THE CANADIAN campaign against foreign investment has not been going terribly well, and the government now proposes a significant escalation. The specific target is American money in the Canadian oil fields and American control, as Canadians see it, of their resources. Earlier Canadian legislation established special incentives discriminating in favor of Canadian-controlled oil companies. Now a further bill would enable oil companies in Canada to force out foreign--that is, American--shareholders.
Before you leap to one side or the other of this quarrel, you might pause for a moment to reflect that it is not, at bottom, a collision between Canadians and Americans. It is an unresolved and commonly unacknowledged collision between two Canadian traditions.
One of them is the nationalist tradition, now ascending in pitch. The other, less well advertised but stronger, is purely financial and ignores the national boundary. Canadian investors tend, for example, not to put their money into specifically Canadian oil companies but instead to buy shares of Exxon or Mobil and leave it up to them to drill where the prospects are best. Very often prospects have been best in Canada, and that's why the American companies control more than three-fourths of the Canadian oil and gas industry. Much the same thing has happened in other industries--automobiles, aircraft and computers, among others.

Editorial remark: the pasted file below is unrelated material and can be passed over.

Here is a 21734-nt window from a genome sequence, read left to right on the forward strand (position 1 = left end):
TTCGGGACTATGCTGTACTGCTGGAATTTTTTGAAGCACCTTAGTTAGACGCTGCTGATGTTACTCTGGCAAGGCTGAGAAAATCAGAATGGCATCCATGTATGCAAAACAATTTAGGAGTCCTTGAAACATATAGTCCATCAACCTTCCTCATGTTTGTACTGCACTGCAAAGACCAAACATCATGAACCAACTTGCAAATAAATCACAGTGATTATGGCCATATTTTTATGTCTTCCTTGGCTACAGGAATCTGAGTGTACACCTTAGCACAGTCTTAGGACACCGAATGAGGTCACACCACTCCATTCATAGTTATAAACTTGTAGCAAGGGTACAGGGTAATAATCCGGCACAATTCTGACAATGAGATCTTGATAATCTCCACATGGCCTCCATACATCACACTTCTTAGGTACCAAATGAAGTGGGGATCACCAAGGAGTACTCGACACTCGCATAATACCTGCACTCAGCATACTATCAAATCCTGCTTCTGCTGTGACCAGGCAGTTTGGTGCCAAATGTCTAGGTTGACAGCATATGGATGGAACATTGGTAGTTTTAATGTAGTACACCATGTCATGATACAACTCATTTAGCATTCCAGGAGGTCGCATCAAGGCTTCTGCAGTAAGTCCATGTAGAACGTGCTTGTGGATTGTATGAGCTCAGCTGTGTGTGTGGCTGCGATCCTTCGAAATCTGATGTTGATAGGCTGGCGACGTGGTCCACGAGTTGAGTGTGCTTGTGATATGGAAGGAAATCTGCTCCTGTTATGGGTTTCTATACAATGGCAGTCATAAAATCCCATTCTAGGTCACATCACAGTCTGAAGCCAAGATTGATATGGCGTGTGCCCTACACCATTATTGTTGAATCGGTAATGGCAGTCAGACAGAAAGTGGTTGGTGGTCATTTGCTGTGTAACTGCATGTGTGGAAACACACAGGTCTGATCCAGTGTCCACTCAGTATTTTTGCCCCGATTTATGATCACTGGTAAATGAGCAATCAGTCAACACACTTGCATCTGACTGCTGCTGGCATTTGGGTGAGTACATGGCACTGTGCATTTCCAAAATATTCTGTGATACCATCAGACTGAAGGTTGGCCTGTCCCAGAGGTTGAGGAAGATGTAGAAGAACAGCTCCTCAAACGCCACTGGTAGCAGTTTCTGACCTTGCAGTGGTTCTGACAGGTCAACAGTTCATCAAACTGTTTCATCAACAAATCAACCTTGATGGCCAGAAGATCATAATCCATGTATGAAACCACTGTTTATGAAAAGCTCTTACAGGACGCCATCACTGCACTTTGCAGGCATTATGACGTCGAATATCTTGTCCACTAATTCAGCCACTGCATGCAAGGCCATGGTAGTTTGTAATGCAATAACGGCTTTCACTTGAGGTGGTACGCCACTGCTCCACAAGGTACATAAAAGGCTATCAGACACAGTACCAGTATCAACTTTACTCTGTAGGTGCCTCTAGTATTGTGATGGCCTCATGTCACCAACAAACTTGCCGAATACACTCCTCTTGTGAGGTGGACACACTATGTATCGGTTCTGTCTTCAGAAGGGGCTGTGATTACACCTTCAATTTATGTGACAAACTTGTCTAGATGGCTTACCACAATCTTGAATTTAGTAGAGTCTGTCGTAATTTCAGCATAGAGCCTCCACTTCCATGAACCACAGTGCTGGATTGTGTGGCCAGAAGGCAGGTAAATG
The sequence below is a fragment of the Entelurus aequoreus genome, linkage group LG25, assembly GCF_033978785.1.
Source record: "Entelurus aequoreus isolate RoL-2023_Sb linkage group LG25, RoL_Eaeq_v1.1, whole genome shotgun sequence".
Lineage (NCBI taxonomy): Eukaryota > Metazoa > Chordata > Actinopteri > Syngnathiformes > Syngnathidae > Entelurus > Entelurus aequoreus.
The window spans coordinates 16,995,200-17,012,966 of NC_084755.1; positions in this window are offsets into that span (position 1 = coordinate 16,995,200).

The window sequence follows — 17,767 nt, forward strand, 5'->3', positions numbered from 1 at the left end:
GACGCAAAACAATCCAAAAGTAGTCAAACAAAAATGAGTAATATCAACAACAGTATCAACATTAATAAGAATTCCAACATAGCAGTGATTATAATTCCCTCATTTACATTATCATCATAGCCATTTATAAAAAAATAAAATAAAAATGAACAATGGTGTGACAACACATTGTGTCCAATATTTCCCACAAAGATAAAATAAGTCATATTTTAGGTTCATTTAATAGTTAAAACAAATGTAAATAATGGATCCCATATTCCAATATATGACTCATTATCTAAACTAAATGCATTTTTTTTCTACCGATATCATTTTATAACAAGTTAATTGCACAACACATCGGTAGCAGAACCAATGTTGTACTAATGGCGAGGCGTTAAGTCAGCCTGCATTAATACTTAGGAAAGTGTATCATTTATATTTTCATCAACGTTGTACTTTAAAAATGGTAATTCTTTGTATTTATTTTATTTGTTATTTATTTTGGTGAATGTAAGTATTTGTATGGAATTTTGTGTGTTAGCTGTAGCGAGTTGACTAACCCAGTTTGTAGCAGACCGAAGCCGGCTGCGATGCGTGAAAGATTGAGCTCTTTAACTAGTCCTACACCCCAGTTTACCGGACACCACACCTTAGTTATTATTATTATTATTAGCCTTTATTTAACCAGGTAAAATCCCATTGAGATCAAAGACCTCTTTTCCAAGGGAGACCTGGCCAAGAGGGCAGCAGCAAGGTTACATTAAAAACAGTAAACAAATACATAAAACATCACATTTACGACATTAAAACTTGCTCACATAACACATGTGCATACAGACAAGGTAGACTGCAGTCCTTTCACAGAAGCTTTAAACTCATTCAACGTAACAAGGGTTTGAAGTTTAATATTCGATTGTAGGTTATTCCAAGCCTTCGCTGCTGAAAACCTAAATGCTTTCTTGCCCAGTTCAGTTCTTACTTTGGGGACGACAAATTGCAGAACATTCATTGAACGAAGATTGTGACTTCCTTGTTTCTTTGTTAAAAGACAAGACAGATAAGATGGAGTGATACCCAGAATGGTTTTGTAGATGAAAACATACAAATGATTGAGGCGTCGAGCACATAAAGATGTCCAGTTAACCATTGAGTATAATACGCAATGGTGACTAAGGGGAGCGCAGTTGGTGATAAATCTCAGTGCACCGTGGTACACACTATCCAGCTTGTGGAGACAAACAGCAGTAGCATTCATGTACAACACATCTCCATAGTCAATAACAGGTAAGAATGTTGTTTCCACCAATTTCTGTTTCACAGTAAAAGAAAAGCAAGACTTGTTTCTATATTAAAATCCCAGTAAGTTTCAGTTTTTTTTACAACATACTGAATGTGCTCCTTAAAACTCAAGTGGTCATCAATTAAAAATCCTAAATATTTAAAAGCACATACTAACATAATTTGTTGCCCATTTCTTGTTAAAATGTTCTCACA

The result is derided by the Canadian nationalists as a branch-office economy. That's what they want to change. But how? In a country as open as Canada, the government has no way to force its citizens to invest locally. The cycle continues: individuals' investment moving southward to American capital markets, corporate investment moving northward--drawn, you might note, not only by hot oil prospects but by a rich market and a superior labor force.
The Canadian government, responding to the nationalists, can and evidently will do a good deal to discourage the northward flow. But the southward flow continues. That helps explain why the Canadian dollar has been falling again recently, and interest rates are even higher than here. The Canadians have been trying, particularly in oil and minerals, to use government-owned corporations to replace American investment. That's a common response to a self-inflicted capital shortage, but hardly a very promising one. The sense of frustration in Ottawa seems to be increasing. Before American companies can come to an accommodation with the Canadians, the Canadians will have to come to an accommodation with themselves.